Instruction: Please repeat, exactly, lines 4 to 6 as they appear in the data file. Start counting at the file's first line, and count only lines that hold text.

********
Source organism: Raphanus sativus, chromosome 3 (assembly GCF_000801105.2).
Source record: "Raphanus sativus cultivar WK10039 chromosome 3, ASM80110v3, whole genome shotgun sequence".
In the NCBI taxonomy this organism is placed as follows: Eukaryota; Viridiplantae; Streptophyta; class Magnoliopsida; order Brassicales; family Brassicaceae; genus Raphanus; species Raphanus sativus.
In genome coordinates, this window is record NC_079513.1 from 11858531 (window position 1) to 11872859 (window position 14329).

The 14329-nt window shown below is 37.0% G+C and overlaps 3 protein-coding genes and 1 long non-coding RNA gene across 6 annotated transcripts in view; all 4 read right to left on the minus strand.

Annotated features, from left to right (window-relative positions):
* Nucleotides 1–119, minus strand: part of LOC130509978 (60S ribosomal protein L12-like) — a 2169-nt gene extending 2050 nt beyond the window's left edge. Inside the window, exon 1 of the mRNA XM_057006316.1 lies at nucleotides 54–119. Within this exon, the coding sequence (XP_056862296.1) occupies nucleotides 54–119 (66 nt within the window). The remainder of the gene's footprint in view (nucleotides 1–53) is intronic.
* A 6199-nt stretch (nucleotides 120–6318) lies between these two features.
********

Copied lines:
In genome coordinates, this window is record NC_079513.1 from 11858531 (window position 1) to 11872859 (window position 14329).

The 14329-nt window shown below is 37.0% G+C and overlaps 3 protein-coding genes and 1 long non-coding RNA gene across 6 annotated transcripts in view; all 4 read right to left on the minus strand.

Annotated features, from left to right (window-relative positions):